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(Courtesy of Sovann Khemara)
A research article by Center for Immigrant Studies articulated on the importance of having dual citizenship abroad to vote in their home countries.
- Voting is one of the essential elements for citizenship and a critical part of belonging to a political community.
- Voting is the heart of civic responsibility.
- Voting can help their home countries with an advantages of social and economic development.
- Voting is one principal way of organizing and extending their influence and of reestablishing and reinforcing immigrant ties to their “home” countries.
Note that, there are many other arguments the paper has illustrated. Please, read this paper for more conceptualized framework.
Dual Citizens May Be Banned From Prime Minister Role
Emerging from a meeting on electoral reform Monday, senior ruling party lawmaker Cheam Yeap said that the government is considering modifying Cambodia’s nationality law to ban those with dual citizenship from running for the office of prime minister.
Mr. Yeap, who represented the CPP at the second meeting of the new joint-party Electoral Reform Committee on Monday, explained that the change, which he said would help prevent treason, would not be introduced immediately but was one of the government’s long-term plans.
“We want the prime minister to have only a single nationality, and not two nationalities,” Mr. Yeap told reporters after the meeting.
“For example, if someone has two nationalities—one French and one Khmer—when the Khmer have a dispute with the French, which side will that prime minister take?” Mr. Yeap asked.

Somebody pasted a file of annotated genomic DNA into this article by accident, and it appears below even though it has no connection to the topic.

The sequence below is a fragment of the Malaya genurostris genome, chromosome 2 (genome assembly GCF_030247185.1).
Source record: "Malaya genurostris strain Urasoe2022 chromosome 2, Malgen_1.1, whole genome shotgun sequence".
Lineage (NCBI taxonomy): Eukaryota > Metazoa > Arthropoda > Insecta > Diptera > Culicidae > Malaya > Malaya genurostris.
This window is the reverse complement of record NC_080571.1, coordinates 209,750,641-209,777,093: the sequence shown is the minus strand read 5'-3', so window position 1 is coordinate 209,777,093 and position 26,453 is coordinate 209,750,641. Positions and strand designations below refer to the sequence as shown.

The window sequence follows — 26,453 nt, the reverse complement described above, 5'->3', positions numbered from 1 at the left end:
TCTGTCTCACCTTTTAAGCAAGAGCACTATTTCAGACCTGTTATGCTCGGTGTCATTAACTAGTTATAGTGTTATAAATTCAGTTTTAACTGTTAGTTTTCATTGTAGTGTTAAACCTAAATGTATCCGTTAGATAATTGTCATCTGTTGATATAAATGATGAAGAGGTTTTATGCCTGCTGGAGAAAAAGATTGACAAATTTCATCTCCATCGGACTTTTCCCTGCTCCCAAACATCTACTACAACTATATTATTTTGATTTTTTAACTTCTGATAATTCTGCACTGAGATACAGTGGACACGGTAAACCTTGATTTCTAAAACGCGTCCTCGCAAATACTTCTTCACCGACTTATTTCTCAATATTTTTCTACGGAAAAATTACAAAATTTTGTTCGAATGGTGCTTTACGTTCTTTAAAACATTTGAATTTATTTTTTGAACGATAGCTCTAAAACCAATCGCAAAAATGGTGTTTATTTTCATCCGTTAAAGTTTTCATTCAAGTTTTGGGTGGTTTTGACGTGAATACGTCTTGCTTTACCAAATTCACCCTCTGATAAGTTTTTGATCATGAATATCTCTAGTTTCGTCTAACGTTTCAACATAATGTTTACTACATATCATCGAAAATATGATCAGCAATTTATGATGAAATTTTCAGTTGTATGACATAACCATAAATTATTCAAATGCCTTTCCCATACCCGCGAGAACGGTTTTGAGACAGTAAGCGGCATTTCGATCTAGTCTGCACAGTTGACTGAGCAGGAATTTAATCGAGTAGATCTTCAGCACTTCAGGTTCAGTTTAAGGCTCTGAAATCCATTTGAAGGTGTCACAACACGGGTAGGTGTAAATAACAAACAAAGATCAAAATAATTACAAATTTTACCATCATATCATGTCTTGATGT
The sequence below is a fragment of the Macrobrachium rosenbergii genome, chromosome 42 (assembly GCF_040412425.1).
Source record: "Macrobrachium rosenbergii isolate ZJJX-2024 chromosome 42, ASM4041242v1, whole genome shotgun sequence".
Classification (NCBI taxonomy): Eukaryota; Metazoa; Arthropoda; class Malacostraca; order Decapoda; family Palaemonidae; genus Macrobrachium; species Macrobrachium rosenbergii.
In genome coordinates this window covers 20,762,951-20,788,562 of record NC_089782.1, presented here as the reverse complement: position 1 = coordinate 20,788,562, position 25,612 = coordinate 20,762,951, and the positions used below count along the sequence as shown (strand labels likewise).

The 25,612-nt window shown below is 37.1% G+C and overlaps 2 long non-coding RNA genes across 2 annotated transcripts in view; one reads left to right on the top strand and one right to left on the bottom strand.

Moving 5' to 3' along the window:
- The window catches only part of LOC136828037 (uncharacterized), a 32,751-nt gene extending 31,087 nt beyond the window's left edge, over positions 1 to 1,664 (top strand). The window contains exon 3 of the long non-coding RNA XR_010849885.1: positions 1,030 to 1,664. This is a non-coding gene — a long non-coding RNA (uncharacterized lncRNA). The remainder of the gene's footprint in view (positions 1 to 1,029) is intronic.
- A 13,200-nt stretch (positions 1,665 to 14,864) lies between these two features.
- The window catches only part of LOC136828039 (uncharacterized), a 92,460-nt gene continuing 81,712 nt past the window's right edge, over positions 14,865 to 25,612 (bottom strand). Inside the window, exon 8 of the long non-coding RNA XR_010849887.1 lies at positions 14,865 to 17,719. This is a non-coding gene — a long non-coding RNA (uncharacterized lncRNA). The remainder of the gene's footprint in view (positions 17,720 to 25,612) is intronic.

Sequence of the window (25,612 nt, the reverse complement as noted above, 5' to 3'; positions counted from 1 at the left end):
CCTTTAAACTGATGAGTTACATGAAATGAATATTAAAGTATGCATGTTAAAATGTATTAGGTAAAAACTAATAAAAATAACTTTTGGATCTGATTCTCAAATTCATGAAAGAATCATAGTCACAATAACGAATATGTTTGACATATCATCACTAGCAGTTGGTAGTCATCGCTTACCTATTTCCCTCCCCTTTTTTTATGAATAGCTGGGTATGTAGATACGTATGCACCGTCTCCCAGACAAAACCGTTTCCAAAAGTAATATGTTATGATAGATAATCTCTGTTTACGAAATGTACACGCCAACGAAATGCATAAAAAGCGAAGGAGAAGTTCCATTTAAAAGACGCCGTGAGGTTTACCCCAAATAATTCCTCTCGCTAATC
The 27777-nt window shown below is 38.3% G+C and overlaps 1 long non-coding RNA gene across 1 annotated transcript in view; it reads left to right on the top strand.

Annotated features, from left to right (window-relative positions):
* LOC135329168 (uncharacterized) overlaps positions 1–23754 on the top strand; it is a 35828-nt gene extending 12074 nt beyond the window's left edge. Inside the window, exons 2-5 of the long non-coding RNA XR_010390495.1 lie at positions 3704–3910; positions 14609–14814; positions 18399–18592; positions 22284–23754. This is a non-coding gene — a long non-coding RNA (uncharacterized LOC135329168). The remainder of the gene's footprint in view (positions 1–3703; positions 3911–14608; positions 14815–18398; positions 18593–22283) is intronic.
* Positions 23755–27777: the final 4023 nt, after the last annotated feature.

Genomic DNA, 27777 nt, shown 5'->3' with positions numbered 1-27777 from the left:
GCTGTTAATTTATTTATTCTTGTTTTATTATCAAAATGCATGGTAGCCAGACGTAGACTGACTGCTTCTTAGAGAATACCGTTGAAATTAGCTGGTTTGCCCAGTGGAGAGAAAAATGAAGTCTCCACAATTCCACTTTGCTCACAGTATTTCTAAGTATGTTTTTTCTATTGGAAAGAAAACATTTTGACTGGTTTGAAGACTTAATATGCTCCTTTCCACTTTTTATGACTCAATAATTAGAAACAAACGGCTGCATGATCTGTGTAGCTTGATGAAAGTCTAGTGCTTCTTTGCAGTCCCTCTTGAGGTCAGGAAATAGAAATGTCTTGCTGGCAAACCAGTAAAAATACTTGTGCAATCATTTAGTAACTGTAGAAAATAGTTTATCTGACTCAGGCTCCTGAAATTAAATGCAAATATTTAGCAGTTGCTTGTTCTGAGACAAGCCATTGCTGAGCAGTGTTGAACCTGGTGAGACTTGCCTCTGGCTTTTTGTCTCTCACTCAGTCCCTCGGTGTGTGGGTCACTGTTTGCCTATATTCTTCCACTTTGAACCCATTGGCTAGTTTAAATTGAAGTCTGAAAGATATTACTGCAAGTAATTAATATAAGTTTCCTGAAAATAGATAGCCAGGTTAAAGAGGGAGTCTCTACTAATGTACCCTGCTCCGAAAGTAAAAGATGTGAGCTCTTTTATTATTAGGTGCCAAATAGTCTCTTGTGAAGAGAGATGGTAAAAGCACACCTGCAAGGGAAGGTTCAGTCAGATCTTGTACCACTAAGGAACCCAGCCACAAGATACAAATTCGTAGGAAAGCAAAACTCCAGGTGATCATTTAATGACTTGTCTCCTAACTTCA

“This will take a long time and will be in the nationality law.”
Opposition leader Sam Rainsy, who lived in Paris until 1993 after his family was exiled under then-Prince Sihanouk in 1965, holds dual French and Cambodian citizenship. The CNRP president has twice fled to France to avoid criminal convictions—most recently between 2009 and 2013—in a case brought against him by the government.
Mr. Rainsy said by telephone Monday that he would be prepared to renounce his French citizenship if the ruling CPP introduced such a measure.
“Of course I would give up my French citizenship,” he said. “I would give up my life for this country, this is only a minor problem.”
Mr. Rainsy said he no longer needed France as a “safe place” to flee what he termed intimidation and violence from the ruling CPP.
“This has been a strength,” Mr. Rainsy said. “But now my strength is the support of the Cambodian people. With this strength, and with the overwhelming and growing support of the Cambodian people, I am invincible. I do not need anything else.”
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